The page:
When a loved one has Parkinson’s disease, you witness the debilitating effects of the disease. Rigid movements, poor balance, and tremors become a part of their daily lives, and as the disease develops, these symptoms might increase.
Therefore, with effective Parkinson’s treatment, your loved one will also require additional assistance and support to remain active and maintain their quality of life. According to Dr. Gurneet, an expert neurosurgeon in India, you can assist them in various ways, from giving a helping hand to driving them to medical appointments.
How to assist your loved one in managing Parkinson’s disease?
Find out everything you can about the condition. Parkinson’s disease is a movement illness that affects people. Parkinson’s disease does not affect everyone in the same manner. If you are a caregiver for someone with Parkinson’s disease, you are probably familiar with some of the condition’s symptoms.
But do you know what causes the symptoms, how the condition develops, or what treatments are available to help you manage it? To be the best ally for your loved one, do the following:
- Learn about the disease or conduct research on credible sources.
- Make doctor’s appointments and ask questions.
- You will have a better notion of what to expect and how to be the most helpful if you are well-informed.
Volunteer to assist
When you have a mobility issue, everyday tasks like shopping, cooking, and cleaning become considerably more difficult. People with Parkinson’s disease occasionally require assistance with these and other duties, but they may be too proud or ashamed to ask for it.
Offer to do chores, prepare meals, drive to medical appointments, pick up prescriptions at the pharmacy, and assist with any other daily duties they cannot complete independently.
Become more active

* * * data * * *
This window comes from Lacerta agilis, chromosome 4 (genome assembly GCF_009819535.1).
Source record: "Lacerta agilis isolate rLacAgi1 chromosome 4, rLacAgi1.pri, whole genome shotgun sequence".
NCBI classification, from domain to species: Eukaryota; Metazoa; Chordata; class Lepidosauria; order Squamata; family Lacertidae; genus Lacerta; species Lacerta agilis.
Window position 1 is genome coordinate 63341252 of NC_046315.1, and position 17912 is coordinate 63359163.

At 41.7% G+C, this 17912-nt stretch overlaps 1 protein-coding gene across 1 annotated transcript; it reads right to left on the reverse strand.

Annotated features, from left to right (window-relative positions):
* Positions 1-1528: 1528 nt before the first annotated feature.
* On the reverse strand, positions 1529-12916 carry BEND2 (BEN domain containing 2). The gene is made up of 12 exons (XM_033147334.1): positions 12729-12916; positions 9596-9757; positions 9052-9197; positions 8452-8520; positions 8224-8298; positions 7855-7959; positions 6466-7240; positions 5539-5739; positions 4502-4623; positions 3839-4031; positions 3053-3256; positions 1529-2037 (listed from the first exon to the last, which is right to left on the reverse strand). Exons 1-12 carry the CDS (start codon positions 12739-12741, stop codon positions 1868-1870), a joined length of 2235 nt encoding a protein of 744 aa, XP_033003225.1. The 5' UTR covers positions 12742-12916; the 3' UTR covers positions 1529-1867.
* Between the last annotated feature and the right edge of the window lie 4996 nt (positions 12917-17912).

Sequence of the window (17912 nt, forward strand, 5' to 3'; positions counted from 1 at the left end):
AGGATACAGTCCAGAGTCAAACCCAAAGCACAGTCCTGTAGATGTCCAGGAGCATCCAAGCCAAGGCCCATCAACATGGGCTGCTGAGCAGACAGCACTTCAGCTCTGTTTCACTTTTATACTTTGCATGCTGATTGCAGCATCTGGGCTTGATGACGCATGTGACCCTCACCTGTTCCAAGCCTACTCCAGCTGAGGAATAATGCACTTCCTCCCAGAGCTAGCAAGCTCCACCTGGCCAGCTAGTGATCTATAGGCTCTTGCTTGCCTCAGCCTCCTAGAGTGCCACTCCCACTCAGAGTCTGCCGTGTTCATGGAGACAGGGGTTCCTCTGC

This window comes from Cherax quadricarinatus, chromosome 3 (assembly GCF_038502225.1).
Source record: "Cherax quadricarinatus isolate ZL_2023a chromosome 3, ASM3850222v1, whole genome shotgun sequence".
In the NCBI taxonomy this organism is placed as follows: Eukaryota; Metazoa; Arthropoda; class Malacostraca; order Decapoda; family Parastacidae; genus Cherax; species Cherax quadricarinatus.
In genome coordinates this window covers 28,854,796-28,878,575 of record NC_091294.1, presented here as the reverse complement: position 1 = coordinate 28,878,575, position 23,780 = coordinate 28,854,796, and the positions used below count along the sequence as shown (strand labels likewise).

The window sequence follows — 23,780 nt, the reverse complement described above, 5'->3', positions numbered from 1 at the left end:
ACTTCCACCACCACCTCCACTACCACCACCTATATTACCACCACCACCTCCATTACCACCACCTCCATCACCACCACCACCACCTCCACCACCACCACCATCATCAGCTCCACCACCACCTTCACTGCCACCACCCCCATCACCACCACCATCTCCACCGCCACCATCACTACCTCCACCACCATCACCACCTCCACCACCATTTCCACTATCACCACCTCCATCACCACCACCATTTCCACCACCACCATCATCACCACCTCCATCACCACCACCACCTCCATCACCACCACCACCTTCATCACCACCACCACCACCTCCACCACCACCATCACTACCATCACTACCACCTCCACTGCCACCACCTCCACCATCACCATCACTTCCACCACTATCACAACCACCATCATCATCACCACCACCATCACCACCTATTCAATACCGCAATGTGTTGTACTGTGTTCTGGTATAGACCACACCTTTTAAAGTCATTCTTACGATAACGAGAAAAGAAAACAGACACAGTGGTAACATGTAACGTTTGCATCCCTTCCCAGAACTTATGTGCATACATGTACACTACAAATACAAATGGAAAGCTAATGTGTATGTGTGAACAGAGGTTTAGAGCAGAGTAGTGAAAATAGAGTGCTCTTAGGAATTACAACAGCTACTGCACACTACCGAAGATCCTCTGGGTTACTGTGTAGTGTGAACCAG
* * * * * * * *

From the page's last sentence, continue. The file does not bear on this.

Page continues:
Everyone benefits from exercise, but people with Parkinson’s disease benefit much more. According to research, exercise improves the brain’s usage of dopamine, a neurotransmitter involved in the movement. Fitness helps patients with this illness improve their strength, balance, memory, and overall quality of life.
Assist them in feeling normal
A condition like Parkinson’s might disrupt the normalcy of someone’s life. Because so much attention is paid to the illness and its symptoms, your loved one may begin to lose their sense of self.
Don’t keep reminding your loved ones that they have a chronic condition every time you chat to them. Other topics can be discussed, such as their favourite new movie or book.
Get yourself out of the house
A chronic illness such as Parkinson’s disease can be isolating and lonely. Take a friend or family member out if they don’t get out much. Visit a restaurant or see a movie with them.
Prepare to make some adjustments, such as selecting a restaurant or theatre with a ramp or elevator. Also, be prepared to change your plans if the person is unable to go out.
Living with an illness that is both degenerative and unpredictable can be both upsetting and frustrating. People with Parkinson’s disease are prone to anxiety and depression. Offering a sympathetic ear or a shoulder to weep on can be a great gift. Encourage your loved ones to express their feelings and assure them that you are listening.
Keep an eye out for signs of deterioration
Parkinson’s disease symptoms worsen over time. Keep an eye on your loved one’s walking abilities, coordination, balance, weariness, and speech for any changes. Also, keep an eye out for changes in their demeanour.
Up to 50% of people with Parkinson’s disease will feel depressed at some stage during their illness. Depression, if left untreated, can hasten physical deterioration. If your loved one is depressed, encourage them to get help from a competent mental health professional.
Parkinson’s disease might make it difficult for your loved one to walk rapidly or speak properly and loudly enough to be heard. A speech therapist can give them exercises to improve their volume and strength, while a physical therapist can assist them with their mobility.
Be patient when conversing with them or going somewhere with them. They may take longer than normal to react to you. Smile and pay attention. Make sure you are moving at the same speed as them. Don’t be in a hurry with them.
Encourage them to use a walker or wheelchair if walking becomes too difficult. If speaking is difficult, try using other methods of communication, such as online messaging or email.
We understand how devastating Parkinson’s disease may be for you and your loved ones. For both patients and caregivers, the loss of freedom can be stressful and emotionally draining. Dr Gurneet Sawhney, one of the best neurosurgeon in India, is dedicated to treatments that assist patients in improving their quality of life and reclaiming their capacity to conduct daily activities.